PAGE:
The Ars Electronica festival, held this week in Linz, Austria, has a programme filled with exhibits, concerts and symposia surrounding art and technology. One of the events taking place during the festival is a conference to discuss the artistic and scientific outcomes of the European Digital Art and Science Network (EDASN) art/science residencies.
The EDASN residencies were launched in 2014 to connect scientific research with the digital arts. An impressive list of institutions joined the EDASN initiative, including CERN in Switzerland, the European Southern Observatory (ESO) in Chile, and the European Space Agency in the Netherlands.
“It’s a tremendous compliment to us that these organisations regard us as the right cultural partner,” says EDASN project coordinator Jessica Galirow, “But we’re proud not only of the scientific company we’re keeping but also of the intentionally diverse array of our cultural partners,” referring to the seven different cultural organisations EDASN has worked with across Europe.
Placing artists among scientists
Artist-in-residence schemes, such as the one EDASN coordinates, are common across the arts. An artist or composer might be placed in a school or museum or public institution for several weeks to months, where they create work inspired by or in collaboration with their host organisation. In the case of art/science residencies, the artist is placed in a scientific institution.
Besides EDASN, several other organisations around the world coordinate art/science residencies. For example, the Australian Network for Art and Technology (ANAT) runs the Synapse art and science residency scheme, while on the other side of the world, the Finnish Bioart Society’s Ars Bioarctica hosts artists at a remote research station in Lapland.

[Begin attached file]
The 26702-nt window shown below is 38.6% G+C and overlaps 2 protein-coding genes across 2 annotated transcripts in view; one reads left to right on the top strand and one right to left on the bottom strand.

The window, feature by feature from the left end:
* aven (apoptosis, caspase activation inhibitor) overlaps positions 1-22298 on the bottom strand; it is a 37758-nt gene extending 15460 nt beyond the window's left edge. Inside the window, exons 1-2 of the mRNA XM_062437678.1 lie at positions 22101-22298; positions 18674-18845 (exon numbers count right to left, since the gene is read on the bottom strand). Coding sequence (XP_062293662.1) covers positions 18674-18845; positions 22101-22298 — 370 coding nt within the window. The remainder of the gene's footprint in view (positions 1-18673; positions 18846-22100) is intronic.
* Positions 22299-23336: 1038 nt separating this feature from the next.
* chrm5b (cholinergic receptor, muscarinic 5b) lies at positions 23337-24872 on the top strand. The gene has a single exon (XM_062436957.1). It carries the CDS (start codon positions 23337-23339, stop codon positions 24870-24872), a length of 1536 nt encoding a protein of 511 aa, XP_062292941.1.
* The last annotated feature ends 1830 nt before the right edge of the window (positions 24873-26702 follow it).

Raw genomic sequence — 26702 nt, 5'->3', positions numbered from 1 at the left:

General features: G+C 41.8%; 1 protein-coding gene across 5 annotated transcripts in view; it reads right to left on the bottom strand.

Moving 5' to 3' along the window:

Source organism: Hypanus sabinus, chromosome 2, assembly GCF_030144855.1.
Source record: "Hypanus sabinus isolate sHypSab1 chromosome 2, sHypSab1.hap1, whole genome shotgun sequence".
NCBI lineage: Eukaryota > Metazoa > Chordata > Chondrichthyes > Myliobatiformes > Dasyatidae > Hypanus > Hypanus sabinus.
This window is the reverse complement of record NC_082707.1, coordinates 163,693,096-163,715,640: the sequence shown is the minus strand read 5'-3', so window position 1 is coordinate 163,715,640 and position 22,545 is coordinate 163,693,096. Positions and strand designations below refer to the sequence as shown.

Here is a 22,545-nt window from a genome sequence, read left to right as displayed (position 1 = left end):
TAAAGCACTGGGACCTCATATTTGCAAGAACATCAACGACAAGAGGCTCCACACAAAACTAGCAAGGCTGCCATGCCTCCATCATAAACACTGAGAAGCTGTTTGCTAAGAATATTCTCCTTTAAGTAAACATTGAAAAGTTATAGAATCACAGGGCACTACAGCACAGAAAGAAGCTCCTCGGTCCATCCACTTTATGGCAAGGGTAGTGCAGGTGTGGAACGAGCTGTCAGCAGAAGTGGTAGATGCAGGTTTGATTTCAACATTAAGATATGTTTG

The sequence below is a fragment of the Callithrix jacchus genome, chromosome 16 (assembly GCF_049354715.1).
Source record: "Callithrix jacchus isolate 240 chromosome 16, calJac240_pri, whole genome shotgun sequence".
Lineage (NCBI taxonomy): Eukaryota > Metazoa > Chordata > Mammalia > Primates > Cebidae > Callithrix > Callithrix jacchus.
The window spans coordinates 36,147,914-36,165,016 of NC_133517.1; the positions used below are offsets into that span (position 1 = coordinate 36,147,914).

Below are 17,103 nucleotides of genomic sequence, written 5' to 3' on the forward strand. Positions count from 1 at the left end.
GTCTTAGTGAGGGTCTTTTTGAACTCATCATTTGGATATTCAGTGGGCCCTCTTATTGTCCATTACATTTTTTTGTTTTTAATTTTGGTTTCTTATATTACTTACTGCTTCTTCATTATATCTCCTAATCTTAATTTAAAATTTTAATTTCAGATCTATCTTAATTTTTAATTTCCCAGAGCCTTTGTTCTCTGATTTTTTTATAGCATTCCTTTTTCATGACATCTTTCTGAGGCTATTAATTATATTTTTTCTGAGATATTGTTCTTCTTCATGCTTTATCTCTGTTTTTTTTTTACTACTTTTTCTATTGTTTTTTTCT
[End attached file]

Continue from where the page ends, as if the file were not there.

A change of location inspires curiosity
When an artist moves into a research institute, their environment changes in several ways. They’re surrounded by other people, working on entirely different things. And they’re in a very different location – or even in a different country. This change of location alone can trigger new ideas and inspire the resident artists.
Through the Ars Bioarctica artist-in-residence programme, artists visit the Kilpisjärvi Biological Station. Kilpisjärvi station is used by researchers of the University of Helsinki as base for field research or location for working retreats, or by visiting researchers who study the Arctic environment. For many researchers who come to Kilpisjärvi, the location is crucial to the work they’re doing. It was the site for studies ranging from nocturnal bumblebee foraging to the effect of climate change on berry growth. For other visitors, it’s a peaceful and remote place where they can focus.
Saana Fell near Kilpisjärvi. Credit: Simo Räsänen via Wikimedia. CC-BY-SA
When artists make their way up to the station a few times per year, they get to work on their art in surroundings that are completely different from their usual studios. The Finnish Bioart Society’s Piritta Puhto describes the residency as an “opportunity to Finnish and international artists to be in a unique environment where one does not have to produce a project but one can do artistic research and fieldwork, take your time to think of what you are doing and try out things, in the same way as the researchers were doing.”
Location can also be a very defining factor for a science/art collaboration. In Australia, Leah Barclay’s used her Synapse residency to develop a community engagement project around the bioacoustics of waterways. Her River Listening project was inherently location-specific, as she creating listening labs and field recordings that showcased the biodiversity of individual river locations in Queensland.
Contact between artists and researchers
Besides location, contact with researchers is another driving force behind art/science residency schemes. The artists who apply to these programmes are usually already working on science-themed projects, but a residency allows them to have day-to-day access to scientists and their tools and libraries.
Artist Sarah Petkus spent a few weeks at the European Space Agency through an EDASN residency. Her robot, NoodleFeet, is designed to explore extra-terrestial environments in an artistic and creative way, rather than through the kind systematic scientific sampling methods that Mars rovers would use.
During her residency, Sarah visited labs, talked to scientists and engineers about their work, or answered questions from people who saw her sitting in the cafeteria with her robot. “All of these different experiences helped round out my understanding of how the agency functions to accomplish larger-than-life goals over time, and what it means to do so for the people who live to see those goals to fruition.”